Clinical Practice Guidelines

Fever and petechiae - Purpura

  • Background

    Petechiae are pinpoint non-blanching spots. Purpura are larger non-blanching spots (>2mm).

    There are many causes of fever and petechiae. These include:

    • Viral infections including enteroviruses and influenza
    • Neisseria meningitidis (meningococcal) disease
    • Other causes of bacteremia including Streptococcus pneumoniae and Haemophilus influenzae
    • Other diseases including Henoch Schonlein purpura, ITP and leukaemia
    • Illness characterised by vomiting or coughing causing petechiae around the head and neck

    All children with fever and petechiae should be reviewed by a registrar or consultant.

    Notes

    • The majority of children with fever and petechiae do not have a cause identified - they are presumably due to viral infections.
    • At least 90% of children with fever and petechiae will NOT have meningococcal disease. However, recognition and early treatment of the child with meningococcal disease is paramount.
    • Clinical signs and laboratory investigations will help determine those who should be treated for suspected meningococcal disease
      (see flow chart below).

    Unwell children with fever and petechiae

    Indicators of meningococcal disease (or other serious bacterial infection) include:

    • The unwell child (see below)
    • Purpura > 2mm (unless the clinical picture is suggestive of Henoch Schonlein purpura)
    • Abnormal blood indices (including WCC >15x10^9/L and <5x10^9/L and raised CRP>8 mg/L)

    Children should be considered unwell when they have the following features:

    Abnormal vital signs

    • Tachycardia
    • Tachypnoea and or desaturation in air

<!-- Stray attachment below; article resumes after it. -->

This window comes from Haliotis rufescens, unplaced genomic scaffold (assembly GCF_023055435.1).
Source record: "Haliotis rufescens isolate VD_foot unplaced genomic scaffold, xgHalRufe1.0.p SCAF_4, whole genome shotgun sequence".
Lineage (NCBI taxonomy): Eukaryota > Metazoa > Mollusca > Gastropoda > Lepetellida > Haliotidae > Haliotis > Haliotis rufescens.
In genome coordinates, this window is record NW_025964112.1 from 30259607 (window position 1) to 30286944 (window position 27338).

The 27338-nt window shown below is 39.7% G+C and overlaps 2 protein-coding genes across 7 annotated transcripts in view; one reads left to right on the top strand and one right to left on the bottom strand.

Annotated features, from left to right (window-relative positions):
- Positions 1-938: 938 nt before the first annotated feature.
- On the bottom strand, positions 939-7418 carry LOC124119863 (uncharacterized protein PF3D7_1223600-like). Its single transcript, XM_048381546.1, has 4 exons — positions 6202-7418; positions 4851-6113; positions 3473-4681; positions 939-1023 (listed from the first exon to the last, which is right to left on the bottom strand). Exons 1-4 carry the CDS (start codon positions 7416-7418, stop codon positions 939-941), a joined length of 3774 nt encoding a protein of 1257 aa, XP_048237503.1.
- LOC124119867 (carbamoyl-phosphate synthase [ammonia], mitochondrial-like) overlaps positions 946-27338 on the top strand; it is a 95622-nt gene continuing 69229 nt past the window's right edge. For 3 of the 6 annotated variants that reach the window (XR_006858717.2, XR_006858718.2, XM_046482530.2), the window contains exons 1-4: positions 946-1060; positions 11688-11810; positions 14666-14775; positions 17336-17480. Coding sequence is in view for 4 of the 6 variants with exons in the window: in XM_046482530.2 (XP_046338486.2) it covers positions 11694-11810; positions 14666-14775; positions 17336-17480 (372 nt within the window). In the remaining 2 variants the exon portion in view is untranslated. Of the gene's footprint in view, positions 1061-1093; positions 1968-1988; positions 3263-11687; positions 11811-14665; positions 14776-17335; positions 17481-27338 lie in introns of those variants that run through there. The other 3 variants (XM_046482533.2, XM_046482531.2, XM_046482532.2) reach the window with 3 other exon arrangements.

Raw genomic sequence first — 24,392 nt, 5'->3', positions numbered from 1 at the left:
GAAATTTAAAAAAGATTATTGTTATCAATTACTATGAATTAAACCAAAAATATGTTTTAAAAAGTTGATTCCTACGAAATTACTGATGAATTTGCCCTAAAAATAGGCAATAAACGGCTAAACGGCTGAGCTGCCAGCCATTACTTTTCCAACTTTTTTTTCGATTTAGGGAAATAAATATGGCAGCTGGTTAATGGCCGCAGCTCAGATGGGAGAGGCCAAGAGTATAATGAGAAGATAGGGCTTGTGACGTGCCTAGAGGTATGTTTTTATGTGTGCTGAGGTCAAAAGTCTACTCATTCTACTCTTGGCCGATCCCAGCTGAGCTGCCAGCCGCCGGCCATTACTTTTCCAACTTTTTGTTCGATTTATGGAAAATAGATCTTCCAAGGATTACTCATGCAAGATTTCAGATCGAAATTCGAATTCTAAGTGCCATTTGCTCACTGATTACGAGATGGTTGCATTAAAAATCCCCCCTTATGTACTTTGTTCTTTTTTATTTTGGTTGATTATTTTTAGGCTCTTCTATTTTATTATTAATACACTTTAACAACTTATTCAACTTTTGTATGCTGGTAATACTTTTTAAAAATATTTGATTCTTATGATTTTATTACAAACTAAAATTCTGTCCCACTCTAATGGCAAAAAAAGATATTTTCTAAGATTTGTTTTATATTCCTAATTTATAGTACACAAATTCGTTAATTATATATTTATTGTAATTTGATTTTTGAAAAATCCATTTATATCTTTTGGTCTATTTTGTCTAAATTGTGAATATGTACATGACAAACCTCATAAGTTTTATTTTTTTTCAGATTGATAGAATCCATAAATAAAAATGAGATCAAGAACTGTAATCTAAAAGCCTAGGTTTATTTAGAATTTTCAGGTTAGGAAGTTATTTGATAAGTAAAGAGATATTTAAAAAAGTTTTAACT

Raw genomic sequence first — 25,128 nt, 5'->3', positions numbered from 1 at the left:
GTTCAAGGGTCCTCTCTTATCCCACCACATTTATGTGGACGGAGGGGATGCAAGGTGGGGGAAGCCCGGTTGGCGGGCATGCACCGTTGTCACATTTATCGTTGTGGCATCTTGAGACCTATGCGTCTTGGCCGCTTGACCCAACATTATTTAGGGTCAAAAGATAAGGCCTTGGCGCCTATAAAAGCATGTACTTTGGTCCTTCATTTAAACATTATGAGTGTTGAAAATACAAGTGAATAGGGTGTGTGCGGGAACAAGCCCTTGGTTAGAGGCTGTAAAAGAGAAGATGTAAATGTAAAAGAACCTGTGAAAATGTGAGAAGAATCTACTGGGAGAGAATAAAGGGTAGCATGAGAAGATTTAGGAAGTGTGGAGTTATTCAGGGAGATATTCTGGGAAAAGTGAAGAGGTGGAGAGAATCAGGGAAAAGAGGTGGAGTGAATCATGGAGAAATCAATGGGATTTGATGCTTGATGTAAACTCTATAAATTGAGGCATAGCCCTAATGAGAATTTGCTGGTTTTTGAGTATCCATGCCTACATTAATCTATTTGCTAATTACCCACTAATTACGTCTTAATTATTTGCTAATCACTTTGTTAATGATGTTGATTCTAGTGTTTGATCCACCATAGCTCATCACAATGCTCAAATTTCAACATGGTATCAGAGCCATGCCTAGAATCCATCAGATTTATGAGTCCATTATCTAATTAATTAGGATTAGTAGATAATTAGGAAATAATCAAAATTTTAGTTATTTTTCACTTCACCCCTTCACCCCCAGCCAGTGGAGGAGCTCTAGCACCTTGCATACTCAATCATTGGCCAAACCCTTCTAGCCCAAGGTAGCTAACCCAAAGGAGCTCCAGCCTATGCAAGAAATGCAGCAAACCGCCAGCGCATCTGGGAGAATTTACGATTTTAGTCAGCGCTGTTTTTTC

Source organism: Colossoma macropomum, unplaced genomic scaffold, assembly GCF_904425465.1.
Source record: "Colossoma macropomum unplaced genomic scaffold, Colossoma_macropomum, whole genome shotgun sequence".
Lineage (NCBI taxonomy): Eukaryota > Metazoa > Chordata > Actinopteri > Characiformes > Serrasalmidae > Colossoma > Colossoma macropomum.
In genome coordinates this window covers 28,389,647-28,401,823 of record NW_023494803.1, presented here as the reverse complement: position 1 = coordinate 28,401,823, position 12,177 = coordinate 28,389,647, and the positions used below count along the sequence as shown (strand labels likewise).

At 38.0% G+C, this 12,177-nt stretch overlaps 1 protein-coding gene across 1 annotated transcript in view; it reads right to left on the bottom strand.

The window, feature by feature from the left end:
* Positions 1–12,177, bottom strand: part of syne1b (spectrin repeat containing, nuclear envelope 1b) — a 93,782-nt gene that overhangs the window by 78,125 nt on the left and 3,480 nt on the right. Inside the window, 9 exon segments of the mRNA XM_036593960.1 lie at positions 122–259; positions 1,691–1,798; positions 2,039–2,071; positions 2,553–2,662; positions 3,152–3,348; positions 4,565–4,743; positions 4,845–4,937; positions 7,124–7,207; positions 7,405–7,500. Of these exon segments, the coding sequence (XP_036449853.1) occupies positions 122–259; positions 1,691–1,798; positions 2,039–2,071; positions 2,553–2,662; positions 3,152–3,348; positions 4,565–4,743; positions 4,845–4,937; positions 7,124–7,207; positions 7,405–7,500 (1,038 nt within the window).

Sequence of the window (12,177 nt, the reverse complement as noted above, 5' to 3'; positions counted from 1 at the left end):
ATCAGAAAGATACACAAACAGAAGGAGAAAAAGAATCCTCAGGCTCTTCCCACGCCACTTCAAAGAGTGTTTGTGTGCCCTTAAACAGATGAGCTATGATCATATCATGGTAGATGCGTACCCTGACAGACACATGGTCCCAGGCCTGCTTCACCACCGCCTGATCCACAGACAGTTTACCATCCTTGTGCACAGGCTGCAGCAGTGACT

• Increasing systolic to diastolic difference in blood pressure (ie widened pulse pressure)

    Poor peripheral perfusion

    • Cold extremities
    • Prolonged capillary refill

    Altered conscious state

    • Irritability (inconsolable crying or screaming)
    • Lethargy (including as reported by family or other staff)

    Important principles in the management of meningococcal disease include immediate fluid resuscitation, early administration of antibiotics (3rd generation cephalosporin) and involvement of intensive care staff.
    See  Acute Meningococcal Disease Guidelines for details on the management of a child with suspected meningococcal disease.

    Well children with fever and petechiae

    Purpura in well children

    Purpura > 2mm may be an indicator of meningococcal disease. If the clinical picture is suggestive of Henoch Schonlein purpura (purpura on the lower limbs and buttocks in a well child, with or without arthritis or abdominal pain), treat as per HSP guideline

    Petechiae in well children due to mechanical causes

    Children who are well and have a clear history of a mechanical cause for their petechiae do not require investigation and may be discharged with review planned within 12 - 24 hours.
    Mechanical causes of petechiae are:

    • Coughing or vomiting leading to petechiae around the head and neck
    • Local physical pressure such as a tight tourniquet or being held tightly for procedures

    If there is any doubt about the aetiology of the petechiae, children should be managed as below.

    Petechiae in well children not due to mechanical causes

    Children with fever and petechiae who do not have a mechanical reason for their petechiae warrant blood tests as part of their management. Blood tests are useful to help in excluding other diagnoses such as ITP and leukaemia. They are also a way of stratifying risk.

    Children with ALL of the following features have a very low risk of meningococcal disease and may be discharged from the emergency department after 4 hours observation:

    • Well and
    • WCC 5 - 15x10^9/L and
    • CRP < 8 mg/L and
    • No deterioration in clinical state or progression of the rash over 4 hours

    NB. If there is any clinical deterioration or progression of the petechial rash during the 4 hours of observation, treat as per Acute Meningococcal Disease Guidelines

    Well children with fever and petechiae who have received prior antibiotics

    Management of these children is the same as above, although partially treated meningitis must be considered.

    All children with fever and petechiae should be reviewed by a registrar or consultant.

    Fever Petechiae flowchart pic
    click here for larger view